Brussels shutdown as manhunt for Paris fugitive Abdeslam continues
Central Brussels was almost empty on Saturday night as a terror alert led restaurants and bars to shut early amid fears of a Paris-style attack.
Soldiers patrolled the streets as a manhunt continued for the fugitive Salah Abdeslam, who is wanted in connection with last week's attacks.
Friends said he was in the Brussels area and trying to get to Syria.
The city was a base for the attackers - Islamic State militants - who killed 130 people in Paris.
The Belgian authorities placed Brussels on its highest level of alert late on Friday.
Prime Minister Charles Michel said later there had been "quite precise information" that "several individuals with arms and explosives could launch an attack... perhaps even in several places".
One of the men who drove Salam Abdeslam to Belgium told his lawyer that he was dressed in a "big jacket" and may have had a suicide belt.
The lawyer, Carine Couquelet, told Belgian TV this raised questions, including the possibility that Salah Abdeslam may have been supposed to blow himself up in Paris but had had second thoughts.
Friends of Abdeslam told ABC News they had spoken to him on Skype and said he was hiding in Brussels and desperately trying to get to Syria.
They said he was caught between European authorities hunting him and so-called Islamic State members who were "watching him" and were unhappy that he had not detonated his suicide belt.
Brussels residents were told to avoid crowds, the metro was closed along with cinemas and shopping malls, cafes and restaurants were asked to shut at 6pm and soldiers deployed on the streets.
The US embassy told Americans in the country to stay indoors and the US European Command issued a 72-hour restriction on travel to the city by all military personnel and contractors.
The government would review the security situation in Brussels on Sunday afternoon, Mr Michel said.
Meanwhile on Saturday, members of the US rock band Eagles of Death Metal described the horror of the Bataclan concert hall massacre in their first interview since the attack.
Lead singer Jesse Hughes said that a group of fans who hid in the band's dressing room were found by the gunmen and slaughtered, all except for one who hid under Hughes's leather jacket.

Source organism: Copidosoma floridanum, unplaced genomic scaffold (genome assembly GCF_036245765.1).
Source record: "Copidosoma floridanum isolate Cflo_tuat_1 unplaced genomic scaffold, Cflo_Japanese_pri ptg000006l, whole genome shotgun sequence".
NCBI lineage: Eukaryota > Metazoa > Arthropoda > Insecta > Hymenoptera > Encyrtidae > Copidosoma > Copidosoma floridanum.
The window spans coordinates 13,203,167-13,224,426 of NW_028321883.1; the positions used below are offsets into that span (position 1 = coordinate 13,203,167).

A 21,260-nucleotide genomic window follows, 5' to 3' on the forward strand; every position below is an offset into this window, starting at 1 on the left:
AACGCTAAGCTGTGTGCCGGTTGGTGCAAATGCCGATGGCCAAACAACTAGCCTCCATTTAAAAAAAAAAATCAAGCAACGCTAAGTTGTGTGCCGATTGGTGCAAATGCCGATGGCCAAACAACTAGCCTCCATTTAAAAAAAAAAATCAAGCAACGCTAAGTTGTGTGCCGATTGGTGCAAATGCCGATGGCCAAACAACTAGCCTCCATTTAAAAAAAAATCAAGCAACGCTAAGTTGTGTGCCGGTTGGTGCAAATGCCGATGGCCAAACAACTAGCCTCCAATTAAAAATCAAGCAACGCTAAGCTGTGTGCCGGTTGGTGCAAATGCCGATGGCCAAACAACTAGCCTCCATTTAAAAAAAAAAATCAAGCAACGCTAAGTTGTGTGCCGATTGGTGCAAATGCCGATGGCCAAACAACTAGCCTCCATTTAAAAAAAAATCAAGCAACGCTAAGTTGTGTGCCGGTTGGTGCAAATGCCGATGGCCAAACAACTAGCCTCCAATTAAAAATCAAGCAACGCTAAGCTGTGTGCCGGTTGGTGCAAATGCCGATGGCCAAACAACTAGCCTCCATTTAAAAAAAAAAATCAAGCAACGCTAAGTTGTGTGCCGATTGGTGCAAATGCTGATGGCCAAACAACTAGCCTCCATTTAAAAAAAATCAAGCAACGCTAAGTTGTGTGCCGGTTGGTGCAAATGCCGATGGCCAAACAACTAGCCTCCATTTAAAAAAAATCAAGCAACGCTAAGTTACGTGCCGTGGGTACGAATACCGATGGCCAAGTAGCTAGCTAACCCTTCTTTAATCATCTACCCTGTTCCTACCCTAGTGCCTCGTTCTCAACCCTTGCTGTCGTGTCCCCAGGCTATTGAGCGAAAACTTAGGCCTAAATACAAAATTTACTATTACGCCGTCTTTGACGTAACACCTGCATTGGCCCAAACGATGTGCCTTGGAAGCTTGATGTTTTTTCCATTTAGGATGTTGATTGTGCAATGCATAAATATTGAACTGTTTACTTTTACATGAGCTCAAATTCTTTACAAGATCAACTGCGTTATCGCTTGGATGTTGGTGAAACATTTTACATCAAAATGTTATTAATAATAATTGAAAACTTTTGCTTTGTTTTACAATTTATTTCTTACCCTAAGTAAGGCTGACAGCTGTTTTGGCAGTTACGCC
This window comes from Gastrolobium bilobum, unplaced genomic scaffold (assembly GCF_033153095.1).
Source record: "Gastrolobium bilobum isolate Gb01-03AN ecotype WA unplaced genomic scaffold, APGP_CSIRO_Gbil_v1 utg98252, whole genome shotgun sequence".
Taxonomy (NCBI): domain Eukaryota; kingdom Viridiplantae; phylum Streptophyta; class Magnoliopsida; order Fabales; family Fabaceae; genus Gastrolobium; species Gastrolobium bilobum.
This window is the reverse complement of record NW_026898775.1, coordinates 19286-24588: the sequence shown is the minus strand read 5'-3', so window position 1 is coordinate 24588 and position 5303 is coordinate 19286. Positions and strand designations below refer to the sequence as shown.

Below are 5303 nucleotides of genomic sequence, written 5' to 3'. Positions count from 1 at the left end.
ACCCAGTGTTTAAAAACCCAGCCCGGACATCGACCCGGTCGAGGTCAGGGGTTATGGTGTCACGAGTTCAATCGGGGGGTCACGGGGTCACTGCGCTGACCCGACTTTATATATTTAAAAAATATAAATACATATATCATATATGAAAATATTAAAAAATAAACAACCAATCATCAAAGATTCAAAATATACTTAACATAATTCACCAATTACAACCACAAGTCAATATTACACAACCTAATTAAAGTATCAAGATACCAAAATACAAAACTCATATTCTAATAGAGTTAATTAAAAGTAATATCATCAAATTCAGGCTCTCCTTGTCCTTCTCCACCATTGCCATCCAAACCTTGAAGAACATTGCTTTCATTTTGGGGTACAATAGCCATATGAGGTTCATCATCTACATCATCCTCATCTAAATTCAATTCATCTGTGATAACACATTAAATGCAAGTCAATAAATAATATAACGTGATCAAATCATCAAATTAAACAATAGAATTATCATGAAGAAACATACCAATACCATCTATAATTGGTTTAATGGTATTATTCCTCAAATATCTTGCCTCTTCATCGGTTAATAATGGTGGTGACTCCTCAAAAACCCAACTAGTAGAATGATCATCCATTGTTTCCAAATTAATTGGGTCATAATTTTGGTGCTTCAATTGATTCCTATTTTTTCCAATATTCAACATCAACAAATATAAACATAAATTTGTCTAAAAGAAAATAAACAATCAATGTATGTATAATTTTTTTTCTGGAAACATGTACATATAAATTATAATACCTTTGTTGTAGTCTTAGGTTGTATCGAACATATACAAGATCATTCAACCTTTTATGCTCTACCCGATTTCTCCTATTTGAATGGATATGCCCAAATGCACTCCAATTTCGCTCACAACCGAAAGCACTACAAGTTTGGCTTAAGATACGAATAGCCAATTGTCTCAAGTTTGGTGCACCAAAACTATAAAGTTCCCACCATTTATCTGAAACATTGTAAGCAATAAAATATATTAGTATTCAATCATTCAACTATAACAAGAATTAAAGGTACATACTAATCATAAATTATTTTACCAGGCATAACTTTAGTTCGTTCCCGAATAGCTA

In a clip from the interview with Vice News, which will be released in full next week, an emotional Hughes said: "A great reason why so many were killed was because so many people wouldn't leave their friends. So many people put themselves in front of people."
In Turkey, a Belgian man of Moroccan descent, Ahmad Dahmani, 26, was arrested at a luxury hotel in Antalya along with two other terror suspects, Turkish authorities told the BBC.
Dahmani is believed to have been in contact with the suspects who carried out the Paris attacks, an official said.
He arrived from Amsterdam on 14 November. There was no record of any warning from Belgian authorities about him, which is why he was allowed into Turkey, the official said.
The Belgian authorities have so far charged three people with involvement in the Paris attacks, claimed by Islamic State militants.
French media have reported that nine militants carried out the attacks, and seven died on Friday night. So it is possible that another attacker - as well as Salah Abdeslam - is still at large.
Earlier, the UN Security Council adopted a resolution to "redouble" action against IS following last week's deadly attacks in the French capital.
The attacks were the worst in Europe since the 2004 Madrid bombings.
- Katya Adler: What Paris means for Europe
- Europe ponders security challenge
- Paris attacks: The unanswered questions
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